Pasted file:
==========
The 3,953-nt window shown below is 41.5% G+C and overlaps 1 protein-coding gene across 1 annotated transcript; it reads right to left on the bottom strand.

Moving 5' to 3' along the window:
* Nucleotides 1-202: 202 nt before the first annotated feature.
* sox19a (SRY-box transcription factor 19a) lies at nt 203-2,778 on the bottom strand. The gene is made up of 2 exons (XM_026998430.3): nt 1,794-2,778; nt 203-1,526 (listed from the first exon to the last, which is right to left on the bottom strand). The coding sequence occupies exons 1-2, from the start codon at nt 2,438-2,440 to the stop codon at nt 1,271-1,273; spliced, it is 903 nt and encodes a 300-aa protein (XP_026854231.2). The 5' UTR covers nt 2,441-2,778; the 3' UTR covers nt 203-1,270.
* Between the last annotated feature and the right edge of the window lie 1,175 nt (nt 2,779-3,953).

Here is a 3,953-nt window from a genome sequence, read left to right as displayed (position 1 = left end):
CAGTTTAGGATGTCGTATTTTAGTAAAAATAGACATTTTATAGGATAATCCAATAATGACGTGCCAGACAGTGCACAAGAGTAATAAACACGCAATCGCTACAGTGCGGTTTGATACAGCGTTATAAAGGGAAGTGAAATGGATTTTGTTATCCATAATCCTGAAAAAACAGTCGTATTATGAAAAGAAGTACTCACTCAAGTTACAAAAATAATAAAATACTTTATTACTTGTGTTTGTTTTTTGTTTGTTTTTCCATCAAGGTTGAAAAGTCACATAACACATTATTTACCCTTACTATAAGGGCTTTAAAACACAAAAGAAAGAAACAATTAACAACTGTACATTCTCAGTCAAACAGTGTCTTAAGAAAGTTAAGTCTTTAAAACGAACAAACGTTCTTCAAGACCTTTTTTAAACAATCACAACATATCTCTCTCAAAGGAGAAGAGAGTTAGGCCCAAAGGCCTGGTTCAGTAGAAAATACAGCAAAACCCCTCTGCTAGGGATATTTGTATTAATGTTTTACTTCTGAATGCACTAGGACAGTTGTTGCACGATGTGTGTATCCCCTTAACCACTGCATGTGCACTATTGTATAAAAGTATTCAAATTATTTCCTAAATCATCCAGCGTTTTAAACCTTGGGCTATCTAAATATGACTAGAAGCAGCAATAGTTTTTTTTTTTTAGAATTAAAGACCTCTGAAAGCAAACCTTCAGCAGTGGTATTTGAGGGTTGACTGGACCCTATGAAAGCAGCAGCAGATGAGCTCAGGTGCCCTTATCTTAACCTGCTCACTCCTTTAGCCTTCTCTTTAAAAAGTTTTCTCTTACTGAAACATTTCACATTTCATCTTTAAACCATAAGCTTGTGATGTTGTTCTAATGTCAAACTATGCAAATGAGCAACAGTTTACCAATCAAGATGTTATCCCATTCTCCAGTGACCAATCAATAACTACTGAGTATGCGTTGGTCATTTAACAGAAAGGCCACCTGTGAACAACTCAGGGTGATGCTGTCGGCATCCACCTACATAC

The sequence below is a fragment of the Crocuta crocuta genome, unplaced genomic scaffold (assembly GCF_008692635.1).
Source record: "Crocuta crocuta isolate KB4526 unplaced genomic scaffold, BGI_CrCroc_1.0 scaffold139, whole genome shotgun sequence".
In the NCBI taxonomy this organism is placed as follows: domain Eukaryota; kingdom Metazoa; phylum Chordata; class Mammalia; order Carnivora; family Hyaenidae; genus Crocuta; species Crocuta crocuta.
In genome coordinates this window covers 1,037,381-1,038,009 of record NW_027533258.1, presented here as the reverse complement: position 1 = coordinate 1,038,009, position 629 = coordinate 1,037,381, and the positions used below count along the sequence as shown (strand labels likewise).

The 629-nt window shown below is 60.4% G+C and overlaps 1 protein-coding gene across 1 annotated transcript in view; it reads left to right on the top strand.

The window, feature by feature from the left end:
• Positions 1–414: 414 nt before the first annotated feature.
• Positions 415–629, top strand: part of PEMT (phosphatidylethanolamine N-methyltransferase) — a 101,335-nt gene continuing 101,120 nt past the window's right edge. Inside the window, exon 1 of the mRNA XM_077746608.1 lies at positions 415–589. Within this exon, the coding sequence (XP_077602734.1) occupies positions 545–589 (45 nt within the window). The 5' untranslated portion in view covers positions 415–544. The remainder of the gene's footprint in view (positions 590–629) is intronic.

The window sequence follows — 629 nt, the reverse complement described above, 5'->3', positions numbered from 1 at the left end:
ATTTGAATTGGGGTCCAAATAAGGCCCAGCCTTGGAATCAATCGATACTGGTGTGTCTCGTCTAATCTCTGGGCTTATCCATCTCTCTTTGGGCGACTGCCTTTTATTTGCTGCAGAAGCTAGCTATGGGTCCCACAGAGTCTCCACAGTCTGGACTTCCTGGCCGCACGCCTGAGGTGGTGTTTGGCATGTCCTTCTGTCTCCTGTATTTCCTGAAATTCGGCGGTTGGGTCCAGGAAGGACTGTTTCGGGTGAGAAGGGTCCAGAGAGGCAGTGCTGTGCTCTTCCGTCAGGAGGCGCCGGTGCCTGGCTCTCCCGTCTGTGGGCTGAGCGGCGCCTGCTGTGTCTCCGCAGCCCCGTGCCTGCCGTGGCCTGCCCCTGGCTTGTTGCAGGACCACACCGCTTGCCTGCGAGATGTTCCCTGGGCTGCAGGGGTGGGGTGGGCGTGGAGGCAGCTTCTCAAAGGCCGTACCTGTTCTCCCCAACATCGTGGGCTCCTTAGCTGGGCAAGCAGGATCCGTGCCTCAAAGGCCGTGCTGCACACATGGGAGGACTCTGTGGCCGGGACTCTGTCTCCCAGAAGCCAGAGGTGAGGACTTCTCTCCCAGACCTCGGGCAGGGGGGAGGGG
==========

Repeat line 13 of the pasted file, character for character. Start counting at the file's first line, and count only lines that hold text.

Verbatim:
The window, feature by feature from the left end: